However, some income is earned but not received and some income is received but not earned. While not all of the differences between income earned and received are attributable to the government sector, most are. The major government activity differentiating national and personal income is the Social Security system, which uses taxes collected from the income earned by labor to provide benefits to the elderly and disabled.
Before discussing the specifics of income earned but not received and income received but not earned, consider the exhibit to the right. The large vertical block represents national income, income earned by the factors of production. The trick is to make a couple of adjustments needed to derive personal income.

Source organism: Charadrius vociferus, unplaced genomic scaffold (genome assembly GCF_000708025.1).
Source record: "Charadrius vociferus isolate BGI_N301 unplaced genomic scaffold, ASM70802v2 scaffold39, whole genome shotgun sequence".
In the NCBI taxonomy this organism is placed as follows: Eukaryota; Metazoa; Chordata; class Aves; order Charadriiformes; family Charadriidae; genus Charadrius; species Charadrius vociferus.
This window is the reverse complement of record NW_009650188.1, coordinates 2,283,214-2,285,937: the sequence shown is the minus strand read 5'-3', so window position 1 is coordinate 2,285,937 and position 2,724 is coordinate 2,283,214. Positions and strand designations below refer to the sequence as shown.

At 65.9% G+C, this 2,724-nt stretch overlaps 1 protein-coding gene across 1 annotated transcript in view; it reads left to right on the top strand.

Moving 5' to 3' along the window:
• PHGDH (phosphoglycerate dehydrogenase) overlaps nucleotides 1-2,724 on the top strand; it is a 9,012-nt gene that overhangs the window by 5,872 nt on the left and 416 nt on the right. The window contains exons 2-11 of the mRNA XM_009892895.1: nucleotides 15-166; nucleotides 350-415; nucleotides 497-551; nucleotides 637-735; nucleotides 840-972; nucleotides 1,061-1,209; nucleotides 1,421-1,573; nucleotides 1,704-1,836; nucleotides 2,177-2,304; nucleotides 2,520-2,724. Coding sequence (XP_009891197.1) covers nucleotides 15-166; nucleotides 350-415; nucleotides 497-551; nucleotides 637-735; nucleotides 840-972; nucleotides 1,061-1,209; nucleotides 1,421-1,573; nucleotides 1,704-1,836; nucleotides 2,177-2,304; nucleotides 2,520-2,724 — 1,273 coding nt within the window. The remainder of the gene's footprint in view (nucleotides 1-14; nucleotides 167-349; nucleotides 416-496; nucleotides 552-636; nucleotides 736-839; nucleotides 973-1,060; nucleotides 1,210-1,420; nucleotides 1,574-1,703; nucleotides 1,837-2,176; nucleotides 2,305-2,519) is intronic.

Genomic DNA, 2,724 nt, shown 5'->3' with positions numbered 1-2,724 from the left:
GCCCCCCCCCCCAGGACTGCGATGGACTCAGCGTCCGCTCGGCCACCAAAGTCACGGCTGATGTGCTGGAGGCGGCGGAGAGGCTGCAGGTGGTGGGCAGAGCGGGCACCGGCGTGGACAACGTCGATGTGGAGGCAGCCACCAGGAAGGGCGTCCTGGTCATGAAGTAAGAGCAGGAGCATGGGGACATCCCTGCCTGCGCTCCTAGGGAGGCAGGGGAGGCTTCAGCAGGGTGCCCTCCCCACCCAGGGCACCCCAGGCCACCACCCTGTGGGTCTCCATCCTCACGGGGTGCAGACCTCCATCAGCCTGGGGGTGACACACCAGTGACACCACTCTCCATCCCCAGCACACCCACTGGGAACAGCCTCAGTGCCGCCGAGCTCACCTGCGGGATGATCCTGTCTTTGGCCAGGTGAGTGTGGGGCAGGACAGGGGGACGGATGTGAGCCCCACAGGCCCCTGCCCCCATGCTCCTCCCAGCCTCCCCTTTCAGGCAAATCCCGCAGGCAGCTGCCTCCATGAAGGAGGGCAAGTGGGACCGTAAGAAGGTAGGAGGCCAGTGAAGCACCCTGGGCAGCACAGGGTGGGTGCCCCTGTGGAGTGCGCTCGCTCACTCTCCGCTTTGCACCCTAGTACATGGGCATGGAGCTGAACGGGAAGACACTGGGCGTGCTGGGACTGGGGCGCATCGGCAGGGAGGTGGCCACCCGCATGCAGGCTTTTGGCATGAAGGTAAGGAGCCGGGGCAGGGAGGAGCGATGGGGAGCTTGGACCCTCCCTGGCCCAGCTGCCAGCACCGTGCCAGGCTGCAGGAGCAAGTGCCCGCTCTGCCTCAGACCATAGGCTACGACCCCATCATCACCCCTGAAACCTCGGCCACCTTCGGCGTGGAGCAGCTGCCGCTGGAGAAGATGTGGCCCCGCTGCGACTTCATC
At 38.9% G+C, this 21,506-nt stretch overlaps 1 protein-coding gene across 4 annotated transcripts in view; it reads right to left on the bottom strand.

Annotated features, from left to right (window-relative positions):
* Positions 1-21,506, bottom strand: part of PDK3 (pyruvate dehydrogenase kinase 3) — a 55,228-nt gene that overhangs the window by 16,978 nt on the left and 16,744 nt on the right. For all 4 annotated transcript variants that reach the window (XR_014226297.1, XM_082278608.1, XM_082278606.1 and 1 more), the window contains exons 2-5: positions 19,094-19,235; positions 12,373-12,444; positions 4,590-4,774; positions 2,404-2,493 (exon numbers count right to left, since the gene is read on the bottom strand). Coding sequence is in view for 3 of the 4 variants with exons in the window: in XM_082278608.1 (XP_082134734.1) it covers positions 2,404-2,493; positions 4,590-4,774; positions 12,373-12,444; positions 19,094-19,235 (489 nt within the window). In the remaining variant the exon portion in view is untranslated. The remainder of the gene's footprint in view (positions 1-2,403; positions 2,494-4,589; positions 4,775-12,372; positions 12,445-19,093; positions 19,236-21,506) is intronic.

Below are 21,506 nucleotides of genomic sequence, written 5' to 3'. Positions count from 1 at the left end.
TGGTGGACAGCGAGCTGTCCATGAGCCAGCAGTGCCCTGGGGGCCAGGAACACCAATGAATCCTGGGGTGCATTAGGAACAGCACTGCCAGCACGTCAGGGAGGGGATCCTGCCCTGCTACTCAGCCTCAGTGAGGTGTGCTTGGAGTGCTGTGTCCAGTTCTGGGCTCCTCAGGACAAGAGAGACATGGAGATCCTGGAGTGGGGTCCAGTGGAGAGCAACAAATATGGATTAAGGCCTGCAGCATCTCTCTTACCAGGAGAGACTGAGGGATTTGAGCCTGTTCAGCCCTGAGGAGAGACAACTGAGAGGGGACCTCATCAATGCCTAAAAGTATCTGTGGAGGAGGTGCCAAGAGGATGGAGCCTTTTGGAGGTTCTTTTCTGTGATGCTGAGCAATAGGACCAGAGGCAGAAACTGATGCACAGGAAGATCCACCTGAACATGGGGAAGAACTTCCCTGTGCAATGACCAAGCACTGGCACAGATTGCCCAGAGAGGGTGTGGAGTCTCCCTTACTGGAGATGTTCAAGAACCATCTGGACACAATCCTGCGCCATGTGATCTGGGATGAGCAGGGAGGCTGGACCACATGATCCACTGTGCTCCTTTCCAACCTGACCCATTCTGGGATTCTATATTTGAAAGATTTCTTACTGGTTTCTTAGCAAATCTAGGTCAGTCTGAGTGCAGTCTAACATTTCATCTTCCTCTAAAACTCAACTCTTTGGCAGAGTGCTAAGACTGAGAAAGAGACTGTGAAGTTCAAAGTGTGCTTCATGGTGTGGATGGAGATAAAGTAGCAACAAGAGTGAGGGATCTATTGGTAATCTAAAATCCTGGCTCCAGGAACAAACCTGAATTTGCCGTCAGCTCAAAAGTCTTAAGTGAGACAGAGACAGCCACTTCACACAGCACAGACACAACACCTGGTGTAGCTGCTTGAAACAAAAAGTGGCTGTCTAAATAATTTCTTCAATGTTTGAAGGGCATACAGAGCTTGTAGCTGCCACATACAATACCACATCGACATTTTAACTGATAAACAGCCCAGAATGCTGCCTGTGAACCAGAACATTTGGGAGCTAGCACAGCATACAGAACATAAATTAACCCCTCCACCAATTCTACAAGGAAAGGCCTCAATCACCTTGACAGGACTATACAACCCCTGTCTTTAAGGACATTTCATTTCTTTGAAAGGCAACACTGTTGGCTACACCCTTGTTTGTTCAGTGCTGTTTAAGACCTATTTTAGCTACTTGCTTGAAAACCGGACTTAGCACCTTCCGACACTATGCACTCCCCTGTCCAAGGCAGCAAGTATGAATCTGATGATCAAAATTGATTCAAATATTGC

|Deriving Personal Income
The resulting blue vertical block is personal income.
- IEBNR: The first adjustment is to subtract income earned but not received. This can be demonstrated by clicking the [IEBNR] button in the exhibit.
- IRBNE: The second adjustment is to add income received but not earned. This can be demonstrated by clicking the [IRBNE] button in the exhibit.
Income Earned But Not ReceivedThe three types of income earned but not received by the factors of production are Social Security taxes, corporate profits taxes, and undistributed corporate profits. In each case a factor of production has rightfully "earned" the income by contributing to valuable production contained in gross domestic product. However, because this income is not paid to the factor, it is not income received by the household sector.